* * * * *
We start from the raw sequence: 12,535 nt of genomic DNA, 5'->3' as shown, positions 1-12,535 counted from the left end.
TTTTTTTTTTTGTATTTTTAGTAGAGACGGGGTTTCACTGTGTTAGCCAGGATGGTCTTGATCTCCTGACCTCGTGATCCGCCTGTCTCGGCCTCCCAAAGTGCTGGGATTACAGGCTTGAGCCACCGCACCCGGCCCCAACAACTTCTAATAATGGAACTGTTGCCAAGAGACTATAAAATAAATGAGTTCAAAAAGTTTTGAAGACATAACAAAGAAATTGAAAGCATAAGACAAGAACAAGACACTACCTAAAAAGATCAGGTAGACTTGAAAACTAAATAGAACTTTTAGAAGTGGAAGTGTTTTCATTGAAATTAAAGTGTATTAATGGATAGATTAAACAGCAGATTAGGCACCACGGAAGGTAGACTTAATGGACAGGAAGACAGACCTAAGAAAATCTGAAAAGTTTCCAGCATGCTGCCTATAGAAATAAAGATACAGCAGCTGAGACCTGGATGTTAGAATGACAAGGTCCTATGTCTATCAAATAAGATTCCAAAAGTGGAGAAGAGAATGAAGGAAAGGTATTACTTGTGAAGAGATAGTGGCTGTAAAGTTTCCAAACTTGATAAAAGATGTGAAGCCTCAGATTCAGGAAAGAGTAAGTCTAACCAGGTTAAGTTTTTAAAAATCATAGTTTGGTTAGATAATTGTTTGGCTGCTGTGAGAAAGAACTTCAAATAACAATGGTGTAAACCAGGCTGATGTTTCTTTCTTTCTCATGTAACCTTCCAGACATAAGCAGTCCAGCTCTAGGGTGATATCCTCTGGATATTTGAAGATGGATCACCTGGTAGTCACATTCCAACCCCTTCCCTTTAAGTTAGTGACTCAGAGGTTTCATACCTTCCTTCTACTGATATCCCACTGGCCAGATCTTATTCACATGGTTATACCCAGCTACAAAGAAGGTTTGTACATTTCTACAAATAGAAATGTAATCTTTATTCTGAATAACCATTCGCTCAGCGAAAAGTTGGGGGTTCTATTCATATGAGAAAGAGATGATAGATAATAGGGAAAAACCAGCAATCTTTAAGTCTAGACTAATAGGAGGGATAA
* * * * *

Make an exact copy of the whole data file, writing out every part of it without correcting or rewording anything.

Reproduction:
We start from the raw sequence: 12,535 nt of genomic DNA, 5'->3' as shown, positions 1-12,535 counted from the left end.
TTTTTTTTTTTGTATTTTTAGTAGAGACGGGGTTTCACTGTGTTAGCCAGGATGGTCTTGATCTCCTGACCTCGTGATCCGCCTGTCTCGGCCTCCCAAAGTGCTGGGATTACAGGCTTGAGCCACCGCACCCGGCCCCAACAACTTCTAATAATGGAACTGTTGCCAAGAGACTATAAAATAAATGAGTTCAAAAAGTTTTGAAGACATAACAAAGAAATTGAAAGCATAAGACAAGAACAAGACACTACCTAAAAAGATCAGGTAGACTTGAAAACTAAATAGAACTTTTAGAAGTGGAAGTGTTTTCATTGAAATTAAAGTGTATTAATGGATAGATTAAACAGCAGATTAGGCACCACGGAAGGTAGACTTAATGGACAGGAAGACAGACCTAAGAAAATCTGAAAAGTTTCCAGCATGCTGCCTATAGAAATAAAGATACAGCAGCTGAGACCTGGATGTTAGAATGACAAGGTCCTATGTCTATCAAATAAGATTCCAAAAGTGGAGAAGAGAATGAAGGAAAGGTATTACTTGTGAAGAGATAGTGGCTGTAAAGTTTCCAAACTTGATAAAAGATGTGAAGCCTCAGATTCAGGAAAGAGTAAGTCTAACCAGGTTAAGTTTTTAAAAATCATAGTTTGGTTAGATAATTGTTTGGCTGCTGTGAGAAAGAACTTCAAATAACAATGGTGTAAACCAGGCTGATGTTTCTTTCTTTCTCATGTAACCTTCCAGACATAAGCAGTCCAGCTCTAGGGTGATATCCTCTGGATATTTGAAGATGGATCACCTGGTAGTCACATTCCAACCCCTTCCCTTTAAGTTAGTGACTCAGAGGTTTCATACCTTCCTTCTACTGATATCCCACTGGCCAGATCTTATTCACATGGTTATACCCAGCTACAAAGAAGGTTTGTACATTTCTACAAATAGAAATGTAATCTTTATTCTGAATAACCATTCGCTCAGCGAAAAGTTGGGGGTTCTATTCATATGAGAAAGAGATGATAGATAATAGGGAAAAACCAGCAATCTTTAAGTCTAGACTAATAGGAGGGATAA